“A single neuron in the brain is an incredibly complex machine that even today we don’t understand. A single ‘neuron’ in a neural network is an incredibly simple mathematical function that captures a minuscule fraction of the complexity of a biological neuron.”

Andrew Ng, deep learning expert


I selected this article for AIMed’s article of the week simply because I do not believe most clinicians will be perusing articles from this journal Sensors. The deep learning gurus of Bengio, LeCun, and Hinton, in the article reviewed last week, mentioned that the future of deep learning will need to address the myriad of shortcomings. The Ahmedt-Ariztizabal article is an interesting followup, therefore, to last week’s deep learning article as it addresses one of these limitations of deep learning.

The authors explain that the structure of physiological recordings are often irregular and unordered, which renders this data difficult to be conceptualized in a matrix such as that seen in convolutional neural networks. The advent of graph neural networks perhaps is at least a partial solution as it is more friendly to the nuances of biomedical and healthcare data. The interacting nodes that are connected by edges of these graph neural networks can factor in “weights determined by temporal associations or anatomical junctions”.

This review paper first outlined the basics of graph neural networks and then described the different types of graph architectures with their applications in healthcare based on: functional connectivity, anatomical structure, and electrical-based analysis. The authors also elucidated why graph-based deep learning is particularly good for medical diagnosis and analysis: the ability to model unstructured and structured relational data such as brain signals and detection/segmentation of organs. Brain graph of fMRI and EEG data, with their complex data structures, are better suited for graph networks as the complex data are not well suited to vector-based representations. The mathematical descriptions of the representative graph neural networks such as ChebNet and graph convolutional networks are daunting but the brief descriptions are useful to read. The section on case studies of graph neural networks for medical diagnosis and analysis is perhaps the most relevant for clinicians to read, especially those who are in the neurosciences and cardiovascular medicine. The authors end this remarkably comprehensive review of graph neural networks in biomedicine with an erudite section on future challenges and directions, specifically graph representation and estimation, graph complexity, dynamicity, interpretability and generalization of graphs.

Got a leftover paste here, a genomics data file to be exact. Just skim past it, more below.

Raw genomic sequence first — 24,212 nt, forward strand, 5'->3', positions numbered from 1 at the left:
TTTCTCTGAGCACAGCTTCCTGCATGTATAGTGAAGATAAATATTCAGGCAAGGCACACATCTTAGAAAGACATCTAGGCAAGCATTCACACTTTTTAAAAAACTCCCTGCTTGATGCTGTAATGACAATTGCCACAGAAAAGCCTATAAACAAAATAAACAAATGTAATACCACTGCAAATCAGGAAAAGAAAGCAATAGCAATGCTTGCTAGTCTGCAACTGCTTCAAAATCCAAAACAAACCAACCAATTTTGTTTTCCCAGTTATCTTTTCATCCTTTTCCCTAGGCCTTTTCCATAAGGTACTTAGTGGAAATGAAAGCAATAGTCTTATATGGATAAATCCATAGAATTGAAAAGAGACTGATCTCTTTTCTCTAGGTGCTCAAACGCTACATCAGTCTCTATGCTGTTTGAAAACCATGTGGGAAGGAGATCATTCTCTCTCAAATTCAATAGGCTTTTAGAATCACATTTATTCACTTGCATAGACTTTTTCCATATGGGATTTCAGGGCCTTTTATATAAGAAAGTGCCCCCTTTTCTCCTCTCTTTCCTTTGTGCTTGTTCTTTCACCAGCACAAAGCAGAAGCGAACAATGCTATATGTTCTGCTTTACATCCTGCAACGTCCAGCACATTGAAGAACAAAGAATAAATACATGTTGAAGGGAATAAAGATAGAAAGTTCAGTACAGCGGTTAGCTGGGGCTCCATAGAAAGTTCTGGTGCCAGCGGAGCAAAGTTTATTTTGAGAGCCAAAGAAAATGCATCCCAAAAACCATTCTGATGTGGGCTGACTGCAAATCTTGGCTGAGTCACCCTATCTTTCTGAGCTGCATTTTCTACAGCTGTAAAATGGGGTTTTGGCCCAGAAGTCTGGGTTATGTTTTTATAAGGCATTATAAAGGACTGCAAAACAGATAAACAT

The full paper can be read here.